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  • Kari Kamrath

Looking Back: 8-9-23




130 Years Ago

August 5, 1893

Our drought continues and the question of securing the services of a rainmaker was agitated again this week. Several parties took it upon themselves to interview a number of farmers in this vicinity and found that money was scarcer than rain, so the matter was given up.

At the conclusion of Leman Bros. Circus here Thursday evening while canvas hands were loading the train, a good sized fight occurred between the circus people and town parties. In the melee Joe Powell received a bad cut across his head. It is said as the circus train pulled out of town, a volley of rocks was hurled into it, breaking out numerous windows in the cars.

Gradually the system of water mains is spreading out. So great is the demand for water along South Fifth Street that citizens along that street obtained permission of the village board, free of cost to the city, to lay a main from Elm Street south to Wade and Merit's addition.


120 Years Ago

August 7, 1903

At a meeting of the city council Wednesday evening a petition for cement walks on the east and north sides of the Baptist Church property was referred to committee.

Tomorrow is Forrest Day and undoubtedly a large number of Fairbury people will help them celebrate. There will be good entertainment. The Pontiac Zouaves will give a drill, there will be a balloon ascension and a ball game between the Chicago Unions and the Fowler, Indiana team. The Fairbury and Chenoa bands will furnish the music.

The Sunday excursion to Pontiac was well patronized, 267 tickets being sold from this city. Besides this nearly everyone who had a horse and buggy drove over to attend the chautauqua. Fully 2,000 people attended the chautauqua that day.

The new windows have been placed in the M. E. Church this week and they are beautiful. It is expected the church will be completed in about six weeks.


110 Years Ago

August 8, 1913

Virgil Edwards, the Adams Express agent, is now settled in his new office, just north of Claudon's Bank.

A street fair has been holding forth on the square west of the water tower this week and is attracting large crowds.

Wayne Mitten is getting ready to make the Millikin football team this fall by putting in his time pitching bundles in the oats fields.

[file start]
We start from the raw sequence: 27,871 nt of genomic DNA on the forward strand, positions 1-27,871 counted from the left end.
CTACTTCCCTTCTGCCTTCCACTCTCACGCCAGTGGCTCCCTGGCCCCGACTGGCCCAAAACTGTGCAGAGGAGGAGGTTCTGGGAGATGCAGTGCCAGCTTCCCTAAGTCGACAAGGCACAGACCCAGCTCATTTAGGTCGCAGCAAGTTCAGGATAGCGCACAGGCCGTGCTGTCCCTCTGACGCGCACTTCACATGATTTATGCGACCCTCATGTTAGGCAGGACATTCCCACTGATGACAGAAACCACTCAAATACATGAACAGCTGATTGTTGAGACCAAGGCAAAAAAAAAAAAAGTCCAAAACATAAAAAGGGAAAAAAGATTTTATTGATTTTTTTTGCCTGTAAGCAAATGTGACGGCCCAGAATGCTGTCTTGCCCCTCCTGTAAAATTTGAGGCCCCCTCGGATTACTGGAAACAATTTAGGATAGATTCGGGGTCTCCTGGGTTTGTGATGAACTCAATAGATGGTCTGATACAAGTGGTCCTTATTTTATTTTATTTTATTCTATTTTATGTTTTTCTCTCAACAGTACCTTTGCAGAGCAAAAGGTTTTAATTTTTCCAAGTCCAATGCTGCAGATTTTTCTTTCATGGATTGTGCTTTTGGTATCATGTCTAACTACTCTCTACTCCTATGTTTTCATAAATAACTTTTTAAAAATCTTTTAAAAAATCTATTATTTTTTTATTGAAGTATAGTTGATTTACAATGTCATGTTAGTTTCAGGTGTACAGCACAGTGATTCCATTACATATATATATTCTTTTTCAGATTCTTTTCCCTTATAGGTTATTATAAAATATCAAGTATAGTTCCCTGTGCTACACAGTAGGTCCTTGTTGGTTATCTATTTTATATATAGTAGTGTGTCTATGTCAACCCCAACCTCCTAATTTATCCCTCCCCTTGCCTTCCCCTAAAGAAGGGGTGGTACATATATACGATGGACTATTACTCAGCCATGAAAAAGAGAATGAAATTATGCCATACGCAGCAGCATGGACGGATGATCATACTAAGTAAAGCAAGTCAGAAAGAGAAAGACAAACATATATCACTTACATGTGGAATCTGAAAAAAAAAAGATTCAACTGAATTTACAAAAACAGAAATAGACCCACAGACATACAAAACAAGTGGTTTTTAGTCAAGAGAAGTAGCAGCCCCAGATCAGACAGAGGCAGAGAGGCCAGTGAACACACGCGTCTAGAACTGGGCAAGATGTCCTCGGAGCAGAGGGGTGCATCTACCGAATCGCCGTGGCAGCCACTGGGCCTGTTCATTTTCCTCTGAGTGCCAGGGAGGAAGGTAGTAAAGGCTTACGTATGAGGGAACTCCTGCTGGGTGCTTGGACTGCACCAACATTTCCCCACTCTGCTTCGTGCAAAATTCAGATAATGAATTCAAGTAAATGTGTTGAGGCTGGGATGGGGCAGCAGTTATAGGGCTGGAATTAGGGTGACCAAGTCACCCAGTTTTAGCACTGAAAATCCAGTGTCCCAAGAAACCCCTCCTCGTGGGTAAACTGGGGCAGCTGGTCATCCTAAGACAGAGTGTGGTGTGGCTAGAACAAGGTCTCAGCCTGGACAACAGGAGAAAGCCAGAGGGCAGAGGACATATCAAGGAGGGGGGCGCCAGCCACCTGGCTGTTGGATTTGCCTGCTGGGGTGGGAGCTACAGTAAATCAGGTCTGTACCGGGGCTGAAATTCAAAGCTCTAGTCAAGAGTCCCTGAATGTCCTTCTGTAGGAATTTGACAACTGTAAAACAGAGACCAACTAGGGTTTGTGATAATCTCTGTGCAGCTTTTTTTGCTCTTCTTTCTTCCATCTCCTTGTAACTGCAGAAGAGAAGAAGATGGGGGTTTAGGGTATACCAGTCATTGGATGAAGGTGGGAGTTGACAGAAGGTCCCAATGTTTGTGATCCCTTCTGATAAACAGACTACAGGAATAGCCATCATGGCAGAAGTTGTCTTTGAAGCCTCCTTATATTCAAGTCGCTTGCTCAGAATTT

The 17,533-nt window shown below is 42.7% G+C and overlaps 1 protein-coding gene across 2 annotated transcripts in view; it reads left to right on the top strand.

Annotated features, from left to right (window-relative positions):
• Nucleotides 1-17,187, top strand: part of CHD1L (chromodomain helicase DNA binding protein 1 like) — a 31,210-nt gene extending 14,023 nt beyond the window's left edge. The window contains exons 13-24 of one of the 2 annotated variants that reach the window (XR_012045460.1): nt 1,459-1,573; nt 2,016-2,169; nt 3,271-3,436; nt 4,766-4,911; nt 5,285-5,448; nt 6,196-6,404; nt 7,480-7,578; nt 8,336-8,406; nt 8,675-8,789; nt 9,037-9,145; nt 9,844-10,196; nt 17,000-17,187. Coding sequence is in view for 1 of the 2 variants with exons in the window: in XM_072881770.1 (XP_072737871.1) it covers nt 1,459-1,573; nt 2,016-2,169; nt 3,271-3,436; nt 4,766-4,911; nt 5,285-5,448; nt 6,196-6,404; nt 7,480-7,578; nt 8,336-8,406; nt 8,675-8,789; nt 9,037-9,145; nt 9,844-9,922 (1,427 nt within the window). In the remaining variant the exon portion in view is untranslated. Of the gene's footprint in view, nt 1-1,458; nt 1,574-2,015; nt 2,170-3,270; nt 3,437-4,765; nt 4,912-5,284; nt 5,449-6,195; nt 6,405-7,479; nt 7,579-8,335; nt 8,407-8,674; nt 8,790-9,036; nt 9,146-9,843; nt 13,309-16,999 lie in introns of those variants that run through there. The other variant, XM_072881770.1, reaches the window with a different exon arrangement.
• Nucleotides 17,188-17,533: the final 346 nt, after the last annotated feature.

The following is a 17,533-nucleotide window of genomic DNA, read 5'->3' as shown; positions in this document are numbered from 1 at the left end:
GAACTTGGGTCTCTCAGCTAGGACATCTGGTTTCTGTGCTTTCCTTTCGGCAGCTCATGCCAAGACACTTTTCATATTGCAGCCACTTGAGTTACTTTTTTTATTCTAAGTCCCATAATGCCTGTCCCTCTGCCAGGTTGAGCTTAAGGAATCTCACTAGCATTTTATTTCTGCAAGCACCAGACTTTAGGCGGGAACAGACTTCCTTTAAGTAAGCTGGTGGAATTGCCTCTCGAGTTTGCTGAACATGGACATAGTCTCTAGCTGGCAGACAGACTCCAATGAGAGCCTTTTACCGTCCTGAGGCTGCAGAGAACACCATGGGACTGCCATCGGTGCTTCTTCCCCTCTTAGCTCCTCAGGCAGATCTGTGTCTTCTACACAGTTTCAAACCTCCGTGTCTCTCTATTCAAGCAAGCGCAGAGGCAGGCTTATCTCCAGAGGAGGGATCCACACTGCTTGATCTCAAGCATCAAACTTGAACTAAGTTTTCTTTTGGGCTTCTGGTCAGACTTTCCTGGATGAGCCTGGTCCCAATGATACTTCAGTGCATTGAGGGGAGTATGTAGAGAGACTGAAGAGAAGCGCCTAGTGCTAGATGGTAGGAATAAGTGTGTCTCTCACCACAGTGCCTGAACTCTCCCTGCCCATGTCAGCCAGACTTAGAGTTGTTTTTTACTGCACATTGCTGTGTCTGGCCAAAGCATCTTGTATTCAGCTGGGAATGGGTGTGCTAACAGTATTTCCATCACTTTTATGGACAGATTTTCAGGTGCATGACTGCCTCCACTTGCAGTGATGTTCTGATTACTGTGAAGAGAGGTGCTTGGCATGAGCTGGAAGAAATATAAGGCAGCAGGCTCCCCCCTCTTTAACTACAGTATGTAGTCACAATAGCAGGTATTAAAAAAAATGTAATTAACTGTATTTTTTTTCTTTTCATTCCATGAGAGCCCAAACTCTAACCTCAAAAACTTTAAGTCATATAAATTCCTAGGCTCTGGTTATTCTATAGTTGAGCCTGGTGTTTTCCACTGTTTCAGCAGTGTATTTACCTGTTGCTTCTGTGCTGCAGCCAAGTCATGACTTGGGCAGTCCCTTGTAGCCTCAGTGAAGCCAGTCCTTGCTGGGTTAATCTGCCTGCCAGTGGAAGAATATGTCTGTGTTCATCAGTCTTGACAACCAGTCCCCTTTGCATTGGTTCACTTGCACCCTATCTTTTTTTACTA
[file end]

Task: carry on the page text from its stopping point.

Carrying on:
Rev. C. S. Davies and Karl V. Keck left Tuesday evening for an extended trip through the east. They expect to be gone for three or four weeks.


100 Years Ago

August 3, 1923

Lieut. W. C. Mundt departed Wednesday for Chanute Field, where he will spend two weeks in advanced radio work. He will be squad and radio officer, his work being to install the radio on the airplanes and test them out. It is quite probable that some day during his stay there he may, on a trial trip, fly over Fairbury.

Chatsworth — This forenoon a young man posing as being blind and wearing dark glasses paraded up and down the business street playing an accordion. He was accompanied by a young woman who carried a small tin cup and collected alms from the business houses and others who would contribute, while the man stood on the walk outside and dished out music. It developed that the couple came in and left town in a Nash six-cylinder car and had a chauffeur who kept the motor running while the couple "worked" the village. These persons appeared in Fairbury the afternoon of the same day.

Ever since Fairbury has been in existence, this town has had from one to a half dozen livery stables. However, with the coming of the automobile they commenced to dwindle away until within the last year of two there has been only one. R. J. Codlin has conducted a stable in connection with his auto storage business. Now Mr. Codlin is going out of the livery business and after tonight this city will be without a livery stable for the first time in its history.


90 Years Ago

August 4, 1933

Mayor G. H. Franzen has received a special communication from Lieutenant Governor T. F. Donovan, informing him that Friday, August 11, has been designated as Illinois Day at A Century of Progress in Chicago, and extending to the mayor and his official executive family an invitation to participate in the ceremonies of the day. The invitation is also extended to the citizens of Fairbury to go to Chicago and celebrate that day.